Q. My question has to do with Luke 16:19-31, the story (not parable) that Jesus gave to the Pharisees and the crowd about Lazarus and the rich man. I know it’s not a parable, but I also know that it has a much deeper meaning than just a story. Look at the characters in the story and what they represent… in the story the rich man asks father Abraham to send Lazarus to his brethren’s house so he (Lazarus) can testify to them (Luke 16:27-28). But then Abraham says something very key (at least to me) he tells him…”they have Moses and the prophets; let them hear them” (verse 29). You have stated before that Moses and the prophets refer to the OT. Then in the next two following verses it gets really good, the rich man says “nay father Abraham but if one went unto them from the dead they will repent” (verse 30). I love Abraham’s response in verse 31…” If they hear not Moses and the prophets, neither will they be persuaded, though one rose from the dead.
If Moses and the prophets are a type or name for the OT which points to Christ, who then is Lazarus (one rose from the dead) verse 31 picture here? I believe the Holy Ghost reveals much more in this story. What are your thoughts?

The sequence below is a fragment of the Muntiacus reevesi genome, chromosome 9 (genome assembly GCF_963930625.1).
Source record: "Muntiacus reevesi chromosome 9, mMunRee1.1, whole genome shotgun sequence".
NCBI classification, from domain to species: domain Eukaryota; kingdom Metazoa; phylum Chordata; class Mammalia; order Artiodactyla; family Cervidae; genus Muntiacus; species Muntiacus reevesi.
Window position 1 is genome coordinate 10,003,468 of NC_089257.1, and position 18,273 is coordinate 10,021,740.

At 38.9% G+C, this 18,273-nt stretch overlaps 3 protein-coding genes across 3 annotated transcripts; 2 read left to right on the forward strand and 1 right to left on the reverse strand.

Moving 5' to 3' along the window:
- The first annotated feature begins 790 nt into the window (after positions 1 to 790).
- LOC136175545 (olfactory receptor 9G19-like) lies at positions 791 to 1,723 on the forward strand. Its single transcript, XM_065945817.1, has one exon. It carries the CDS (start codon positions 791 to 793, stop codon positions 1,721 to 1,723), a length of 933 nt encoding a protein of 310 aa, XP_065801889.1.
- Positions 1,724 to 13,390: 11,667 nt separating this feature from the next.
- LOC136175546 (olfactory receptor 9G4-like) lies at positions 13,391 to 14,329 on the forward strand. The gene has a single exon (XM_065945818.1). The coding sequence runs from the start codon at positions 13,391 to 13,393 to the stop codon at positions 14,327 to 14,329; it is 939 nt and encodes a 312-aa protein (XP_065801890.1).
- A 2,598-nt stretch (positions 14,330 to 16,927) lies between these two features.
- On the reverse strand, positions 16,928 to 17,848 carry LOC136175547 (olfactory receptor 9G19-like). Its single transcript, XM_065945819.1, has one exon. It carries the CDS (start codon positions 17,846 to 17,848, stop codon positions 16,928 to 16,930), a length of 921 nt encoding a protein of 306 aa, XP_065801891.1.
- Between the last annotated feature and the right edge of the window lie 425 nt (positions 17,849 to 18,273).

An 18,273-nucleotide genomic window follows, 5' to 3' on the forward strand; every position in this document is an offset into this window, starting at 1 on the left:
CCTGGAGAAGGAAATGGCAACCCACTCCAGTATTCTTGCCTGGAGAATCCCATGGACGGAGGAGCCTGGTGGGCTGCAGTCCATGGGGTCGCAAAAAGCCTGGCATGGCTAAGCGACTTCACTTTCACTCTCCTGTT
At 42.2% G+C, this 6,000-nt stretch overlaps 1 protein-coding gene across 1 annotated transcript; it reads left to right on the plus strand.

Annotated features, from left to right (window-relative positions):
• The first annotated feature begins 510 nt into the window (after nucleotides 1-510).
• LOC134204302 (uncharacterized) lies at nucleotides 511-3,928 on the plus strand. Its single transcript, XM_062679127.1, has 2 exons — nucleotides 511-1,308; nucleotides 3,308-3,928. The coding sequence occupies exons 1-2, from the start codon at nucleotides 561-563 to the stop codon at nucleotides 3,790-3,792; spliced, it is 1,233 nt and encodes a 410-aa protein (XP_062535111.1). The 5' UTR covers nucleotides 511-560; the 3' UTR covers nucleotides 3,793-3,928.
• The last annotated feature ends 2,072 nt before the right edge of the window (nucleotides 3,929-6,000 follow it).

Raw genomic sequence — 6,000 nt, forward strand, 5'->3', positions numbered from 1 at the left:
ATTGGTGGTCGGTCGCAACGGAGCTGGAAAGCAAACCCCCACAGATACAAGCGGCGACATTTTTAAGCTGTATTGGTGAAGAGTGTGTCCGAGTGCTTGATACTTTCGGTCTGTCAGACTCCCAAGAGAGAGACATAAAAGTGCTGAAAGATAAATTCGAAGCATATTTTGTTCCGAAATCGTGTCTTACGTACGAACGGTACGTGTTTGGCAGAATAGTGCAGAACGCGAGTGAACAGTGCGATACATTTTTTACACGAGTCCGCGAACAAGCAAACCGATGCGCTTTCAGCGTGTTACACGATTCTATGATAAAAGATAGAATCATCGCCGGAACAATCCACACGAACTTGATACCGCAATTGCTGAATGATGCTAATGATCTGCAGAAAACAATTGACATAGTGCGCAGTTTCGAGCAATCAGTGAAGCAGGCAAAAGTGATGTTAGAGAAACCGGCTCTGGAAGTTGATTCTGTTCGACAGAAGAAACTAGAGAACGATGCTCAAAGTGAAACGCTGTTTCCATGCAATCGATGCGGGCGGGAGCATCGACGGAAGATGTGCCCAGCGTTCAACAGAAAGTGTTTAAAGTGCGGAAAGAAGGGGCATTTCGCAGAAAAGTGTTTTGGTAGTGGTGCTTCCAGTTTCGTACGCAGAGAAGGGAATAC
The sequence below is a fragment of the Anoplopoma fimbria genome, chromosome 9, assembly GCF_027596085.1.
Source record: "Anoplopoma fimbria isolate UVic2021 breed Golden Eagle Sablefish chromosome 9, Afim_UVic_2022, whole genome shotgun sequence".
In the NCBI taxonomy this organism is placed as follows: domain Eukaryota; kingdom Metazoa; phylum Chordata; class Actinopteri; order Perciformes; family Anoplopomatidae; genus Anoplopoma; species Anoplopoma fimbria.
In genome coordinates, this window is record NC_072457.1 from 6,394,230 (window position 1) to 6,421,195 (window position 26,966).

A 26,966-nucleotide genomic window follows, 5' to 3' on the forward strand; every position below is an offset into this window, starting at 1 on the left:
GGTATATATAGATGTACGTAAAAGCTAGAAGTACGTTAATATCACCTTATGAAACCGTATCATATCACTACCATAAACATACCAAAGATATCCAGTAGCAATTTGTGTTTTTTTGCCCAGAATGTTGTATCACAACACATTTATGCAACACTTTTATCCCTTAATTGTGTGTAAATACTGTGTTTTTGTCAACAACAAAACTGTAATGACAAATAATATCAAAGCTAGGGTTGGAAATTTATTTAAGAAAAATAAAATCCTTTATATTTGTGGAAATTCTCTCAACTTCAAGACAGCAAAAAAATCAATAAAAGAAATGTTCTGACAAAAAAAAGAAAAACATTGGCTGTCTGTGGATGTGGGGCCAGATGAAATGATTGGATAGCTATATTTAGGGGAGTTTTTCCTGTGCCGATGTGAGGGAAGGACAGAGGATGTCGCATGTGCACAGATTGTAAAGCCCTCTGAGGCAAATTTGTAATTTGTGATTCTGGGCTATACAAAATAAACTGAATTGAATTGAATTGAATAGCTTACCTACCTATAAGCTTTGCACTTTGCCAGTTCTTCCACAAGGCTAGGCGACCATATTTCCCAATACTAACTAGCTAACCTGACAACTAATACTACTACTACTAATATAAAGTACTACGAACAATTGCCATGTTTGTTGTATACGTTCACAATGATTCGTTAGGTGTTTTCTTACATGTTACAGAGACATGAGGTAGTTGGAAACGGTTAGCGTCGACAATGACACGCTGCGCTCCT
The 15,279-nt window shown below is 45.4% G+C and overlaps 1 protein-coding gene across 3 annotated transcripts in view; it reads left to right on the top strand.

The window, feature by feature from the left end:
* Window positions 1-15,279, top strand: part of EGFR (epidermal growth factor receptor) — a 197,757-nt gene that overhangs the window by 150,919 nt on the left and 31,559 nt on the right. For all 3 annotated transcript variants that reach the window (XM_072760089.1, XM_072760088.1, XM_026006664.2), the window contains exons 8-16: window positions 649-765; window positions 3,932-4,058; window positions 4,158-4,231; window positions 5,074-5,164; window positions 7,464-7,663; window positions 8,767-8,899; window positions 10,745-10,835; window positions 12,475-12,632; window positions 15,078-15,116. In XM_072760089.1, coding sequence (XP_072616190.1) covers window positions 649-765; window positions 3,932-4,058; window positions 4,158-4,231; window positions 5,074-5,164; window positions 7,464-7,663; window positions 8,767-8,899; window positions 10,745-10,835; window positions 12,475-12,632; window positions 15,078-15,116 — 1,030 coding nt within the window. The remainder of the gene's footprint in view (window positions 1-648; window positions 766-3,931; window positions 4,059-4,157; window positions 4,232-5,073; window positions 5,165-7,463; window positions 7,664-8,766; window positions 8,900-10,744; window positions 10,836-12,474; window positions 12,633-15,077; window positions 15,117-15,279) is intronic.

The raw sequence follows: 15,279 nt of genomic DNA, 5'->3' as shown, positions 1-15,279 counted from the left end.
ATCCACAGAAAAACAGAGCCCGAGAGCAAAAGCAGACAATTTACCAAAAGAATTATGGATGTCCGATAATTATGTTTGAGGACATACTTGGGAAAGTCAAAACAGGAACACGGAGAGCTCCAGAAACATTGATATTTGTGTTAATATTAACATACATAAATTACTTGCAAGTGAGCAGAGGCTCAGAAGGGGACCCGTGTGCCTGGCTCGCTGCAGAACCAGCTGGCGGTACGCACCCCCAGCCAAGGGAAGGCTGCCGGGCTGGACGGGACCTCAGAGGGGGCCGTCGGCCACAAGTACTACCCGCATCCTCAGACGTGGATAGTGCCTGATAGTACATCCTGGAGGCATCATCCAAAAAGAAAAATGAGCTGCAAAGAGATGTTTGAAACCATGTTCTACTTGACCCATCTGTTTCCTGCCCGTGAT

A. It’s somewhat confusing, but the Lazarus of Luke 16 is not the brother of Mary and Martha in John 11. The Lazarus of Luke 16 is a sore infested beggar whereas the brother of Mary and Martha had a home in Bethany large enough to host Jesus and His Disciples.
And as you correctly surmise, the story of the rich man and Lazarus is not a parable. Therefore the characters are not representative. The one Abraham spoke of who would come back from the dead is Jesus, and those who didn’t accept the Old Testament prophecies didn’t accept Him, just as Abraham predicted. Actually the name for the Old Testament was the Law and the Prophets, but Moses specifically foretold of the coming Messiah in Dt. 18:17-19.